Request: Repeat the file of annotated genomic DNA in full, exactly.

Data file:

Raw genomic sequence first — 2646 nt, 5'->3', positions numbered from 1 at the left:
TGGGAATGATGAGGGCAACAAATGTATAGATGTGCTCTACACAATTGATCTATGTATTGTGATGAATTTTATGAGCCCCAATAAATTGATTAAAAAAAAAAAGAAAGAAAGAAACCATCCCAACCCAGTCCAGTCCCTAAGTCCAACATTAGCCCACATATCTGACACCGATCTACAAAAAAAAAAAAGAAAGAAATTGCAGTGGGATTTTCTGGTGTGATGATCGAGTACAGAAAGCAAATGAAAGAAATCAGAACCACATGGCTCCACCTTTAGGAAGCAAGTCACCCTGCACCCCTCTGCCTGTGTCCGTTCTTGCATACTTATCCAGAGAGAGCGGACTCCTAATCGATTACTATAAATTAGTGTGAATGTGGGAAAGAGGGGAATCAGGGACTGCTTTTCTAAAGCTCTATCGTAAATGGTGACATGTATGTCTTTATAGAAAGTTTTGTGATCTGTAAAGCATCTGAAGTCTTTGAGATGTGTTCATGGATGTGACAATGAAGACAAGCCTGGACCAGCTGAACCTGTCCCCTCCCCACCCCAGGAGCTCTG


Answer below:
Raw genomic sequence first — 2646 nt, 5'->3', positions numbered from 1 at the left:
TGGGAATGATGAGGGCAACAAATGTATAGATGTGCTCTACACAATTGATCTATGTATTGTGATGAATTTTATGAGCCCCAATAAATTGATTAAAAAAAAAAAGAAAGAAAGAAACCATCCCAACCCAGTCCAGTCCCTAAGTCCAACATTAGCCCACATATCTGACACCGATCTACAAAAAAAAAAAAGAAAGAAATTGCAGTGGGATTTTCTGGTGTGATGATCGAGTACAGAAAGCAAATGAAAGAAATCAGAACCACATGGCTCCACCTTTAGGAAGCAAGTCACCCTGCACCCCTCTGCCTGTGTCCGTTCTTGCATACTTATCCAGAGAGAGCGGACTCCTAATCGATTACTATAAATTAGTGTGAATGTGGGAAAGAGGGGAATCAGGGACTGCTTTTCTAAAGCTCTATCGTAAATGGTGACATGTATGTCTTTATAGAAAGTTTTGTGATCTGTAAAGCATCTGAAGTCTTTGAGATGTGTTCATGGATGTGACAATGAAGACAAGCCTGGACCAGCTGAACCTGTCCCCTCCCCACCCCAGGAGCTCTG